BACKGROUND AND OBJECTIVES: Antibiotic therapy is often prescribed for suspected community-acquired pneumonia (CAP) in children despite a lack of knowledge of causative pathogen. Our objective in this study was to investigate the association between antibiotic prescription and treatment failure in children with suspected CAP who are discharged from the hospital emergency department (ED). METHODS: We performed a prospective cohort study of children (ages 3 months–18 years) who were discharged from the ED with suspected CAP. The primary exposure was antibiotic receipt or prescription. The primary outcome was treatment failure (ie, hospitalization after being discharged from the ED, return visit with antibiotic initiation or change, or antibiotic change within 7–15 days from the ED visit). The secondary outcomes included parent-reported quality-of-life measures. Propensity score matching was used to limit potential bias attributable to treatment selection between children who did and did not receive an antibiotic prescription. RESULTS: Of 337 eligible children, 294 were matched on the basis of propensity score. There was no statistical difference in treatment failure between children who received antibiotics and those who did not (odds ratio 1.0; 95% confidence interval 0.45–2.2). There was no difference in the proportion of children with return visits with hospitalization (3.4% with antibiotics versus 3.4% without), initiation and/or change of antibiotics (4.8% vs 6.1%), or parent-reported quality-of-life measures. CONCLUSIONS: Among children with suspected CAP, the outcomes were not statistically different between those who did and did not receive an antibiotic prescription.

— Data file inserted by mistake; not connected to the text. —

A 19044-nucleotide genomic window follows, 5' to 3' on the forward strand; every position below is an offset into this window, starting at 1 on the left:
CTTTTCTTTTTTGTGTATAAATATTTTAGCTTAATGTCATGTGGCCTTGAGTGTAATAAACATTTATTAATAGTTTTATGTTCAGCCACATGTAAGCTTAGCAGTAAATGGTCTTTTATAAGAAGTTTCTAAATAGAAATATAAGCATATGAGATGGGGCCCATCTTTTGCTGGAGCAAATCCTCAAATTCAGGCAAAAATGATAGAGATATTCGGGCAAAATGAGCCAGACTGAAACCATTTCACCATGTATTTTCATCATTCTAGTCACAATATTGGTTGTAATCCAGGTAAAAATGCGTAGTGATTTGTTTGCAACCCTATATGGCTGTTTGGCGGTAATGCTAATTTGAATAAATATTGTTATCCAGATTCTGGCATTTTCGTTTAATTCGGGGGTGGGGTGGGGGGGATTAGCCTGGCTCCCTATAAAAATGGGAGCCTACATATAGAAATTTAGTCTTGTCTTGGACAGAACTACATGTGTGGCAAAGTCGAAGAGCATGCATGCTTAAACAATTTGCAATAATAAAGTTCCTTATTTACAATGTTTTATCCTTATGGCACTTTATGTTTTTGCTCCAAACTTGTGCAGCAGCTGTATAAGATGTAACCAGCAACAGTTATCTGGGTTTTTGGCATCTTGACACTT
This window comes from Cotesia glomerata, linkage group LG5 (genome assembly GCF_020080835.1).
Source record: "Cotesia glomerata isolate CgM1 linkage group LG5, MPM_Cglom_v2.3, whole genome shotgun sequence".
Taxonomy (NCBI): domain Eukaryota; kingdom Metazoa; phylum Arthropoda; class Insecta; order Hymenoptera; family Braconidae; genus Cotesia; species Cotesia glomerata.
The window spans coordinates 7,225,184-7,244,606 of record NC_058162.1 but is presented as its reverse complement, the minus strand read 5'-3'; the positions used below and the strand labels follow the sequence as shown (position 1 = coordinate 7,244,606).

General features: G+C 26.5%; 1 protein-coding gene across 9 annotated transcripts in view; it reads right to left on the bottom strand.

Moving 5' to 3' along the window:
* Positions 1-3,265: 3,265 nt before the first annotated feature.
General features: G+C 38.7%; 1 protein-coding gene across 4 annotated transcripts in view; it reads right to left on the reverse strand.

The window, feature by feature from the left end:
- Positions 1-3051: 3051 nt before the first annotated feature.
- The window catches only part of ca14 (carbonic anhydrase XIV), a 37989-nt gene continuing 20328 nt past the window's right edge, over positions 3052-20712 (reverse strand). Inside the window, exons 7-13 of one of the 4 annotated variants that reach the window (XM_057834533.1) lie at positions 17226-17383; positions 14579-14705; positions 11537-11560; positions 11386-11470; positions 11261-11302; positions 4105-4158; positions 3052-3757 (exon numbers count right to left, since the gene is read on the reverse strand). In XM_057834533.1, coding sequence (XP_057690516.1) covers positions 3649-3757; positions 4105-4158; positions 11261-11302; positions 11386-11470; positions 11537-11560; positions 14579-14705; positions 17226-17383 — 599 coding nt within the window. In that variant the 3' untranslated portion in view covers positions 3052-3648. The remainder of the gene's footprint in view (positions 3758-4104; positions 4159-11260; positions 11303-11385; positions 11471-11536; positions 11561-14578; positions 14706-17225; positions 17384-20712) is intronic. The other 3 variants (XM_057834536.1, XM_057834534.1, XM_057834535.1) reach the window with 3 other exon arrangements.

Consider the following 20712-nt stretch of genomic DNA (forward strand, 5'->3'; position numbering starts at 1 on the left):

ASJC Scopus subject areas
- Pediatrics, Perinatology, and Child Health